That's a great infographic. It just goes to prove the validity of what I've always heard, which is that autonomy is the most important thing to most people. We all want the freedom to pursue a life that is in line with our wants, needs, and values. People don't want to buy a service or start a business or get a job or whatever, they want what that service/business/job provides them that falls into those three categories.

    In my business (cleaning) I started it chasing money because it was more than I could make at other things I was doing. I was miserable. When I realized the things that my business brought me other than money and really appreciated the autonomy that I had and the benefits of helping others in my business, I found gratitude and really started to love it. So sometimes you can start for the wrong reason and end up in the right place later if you adjust your mindset. It would be much better to go in with the right motivations in the first place though.
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    • Profile picture of the author DaniMc
      Originally Posted by Recruitment Nick View Post

      Remember that an x percentage of SMBs are going to be "lifestyle" companies, that employ anywhere between say 0 and 10 members of staff. The managers are comfortable at level and don't want to take it past.
      Many small companies can make a LOT of cash for the owner without very many employees. To me...this is the best situation. High profit without a lot of headache.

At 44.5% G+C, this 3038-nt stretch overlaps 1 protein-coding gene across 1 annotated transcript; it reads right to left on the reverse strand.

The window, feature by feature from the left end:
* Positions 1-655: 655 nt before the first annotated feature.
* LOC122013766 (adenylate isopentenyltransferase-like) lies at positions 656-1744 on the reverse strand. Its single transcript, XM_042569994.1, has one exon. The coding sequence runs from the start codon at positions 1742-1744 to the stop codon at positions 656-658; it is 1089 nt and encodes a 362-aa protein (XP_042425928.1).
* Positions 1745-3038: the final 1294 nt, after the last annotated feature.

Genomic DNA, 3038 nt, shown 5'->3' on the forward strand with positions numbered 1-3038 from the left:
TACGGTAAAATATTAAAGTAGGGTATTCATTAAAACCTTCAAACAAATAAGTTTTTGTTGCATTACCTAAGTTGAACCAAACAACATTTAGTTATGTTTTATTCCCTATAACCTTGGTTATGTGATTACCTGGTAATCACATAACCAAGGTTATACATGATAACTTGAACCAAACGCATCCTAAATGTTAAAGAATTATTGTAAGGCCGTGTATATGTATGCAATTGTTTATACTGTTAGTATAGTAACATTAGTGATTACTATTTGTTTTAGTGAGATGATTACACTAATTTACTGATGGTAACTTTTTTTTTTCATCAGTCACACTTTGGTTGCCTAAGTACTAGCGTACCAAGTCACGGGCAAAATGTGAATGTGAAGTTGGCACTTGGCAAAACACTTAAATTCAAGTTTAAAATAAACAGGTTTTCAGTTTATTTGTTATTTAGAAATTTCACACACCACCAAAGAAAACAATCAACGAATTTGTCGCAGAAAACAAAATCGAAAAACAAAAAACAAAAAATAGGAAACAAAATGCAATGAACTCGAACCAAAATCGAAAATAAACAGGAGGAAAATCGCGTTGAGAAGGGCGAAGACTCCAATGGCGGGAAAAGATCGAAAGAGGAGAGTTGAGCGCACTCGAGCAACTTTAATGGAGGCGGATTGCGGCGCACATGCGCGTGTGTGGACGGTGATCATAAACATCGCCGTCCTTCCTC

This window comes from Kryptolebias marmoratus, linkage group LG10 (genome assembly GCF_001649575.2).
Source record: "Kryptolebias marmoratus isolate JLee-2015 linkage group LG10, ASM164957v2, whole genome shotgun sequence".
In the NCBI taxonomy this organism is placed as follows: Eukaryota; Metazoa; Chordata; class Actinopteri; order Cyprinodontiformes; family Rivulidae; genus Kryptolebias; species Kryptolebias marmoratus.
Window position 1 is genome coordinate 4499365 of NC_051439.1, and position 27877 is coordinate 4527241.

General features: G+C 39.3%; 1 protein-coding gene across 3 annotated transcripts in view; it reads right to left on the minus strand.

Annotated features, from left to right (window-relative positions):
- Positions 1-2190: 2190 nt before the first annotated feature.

Originally Posted by GloriasRosse View Post

      SO DOES IT MEAN THAT IF YOU DON'T HAVE SINGLE AMOUNT OF MONEY YOU CAN DO ANYTHING?
      You can absolutely get started without money. In fact, I recommend that people never use money to get started. You must identify something you can do. Something very simple that earns more money than it costs to perform.

      The key is to get very, very good at this simple thing through lots of repetition and real world practice. As you get better, you raise your prices.



      Originally Posted by umc View Post

      In my business (cleaning) I started it chasing money because it was more than I could make at other things I was doing. I was miserable. When I realized the things that my business brought me other than money and really appreciated the autonomy that I had and the benefits of helping others in my business, I found gratitude and really started to love it.
      This has been my experience also! When I was just chasing money, I was not very happy. When I started focusing on happiness instead of money, life became much better. The thing is, I also started earning more money than before.

      In my mind...the goal isn't to be rich....the goal is to be happy. Many people believe being rich is the only way they can be happy. Having all my needs met is definitely PART of happiness...but it won't make me happy. Don't get me wrong...I LOVE money and want more of it. People who say you shouldn't love money have probably never had much of it LOL.

      “When I was 5 years old, my mother always told me that happiness was the key to life. When I went to school, they asked me what I wanted to be when I grew up. I wrote down ‘happy’. They told me I didn’t understand the assignment, and I told them they didn’t understand life.” ― John Lennon
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      • Profile picture of the author Recruitment Nick
        Originally Posted by Dan McCoy View Post

        Many small companies can make a LOT of cash for the owner without very many employees. To me...this is the best situation. High profit without a lot of headache.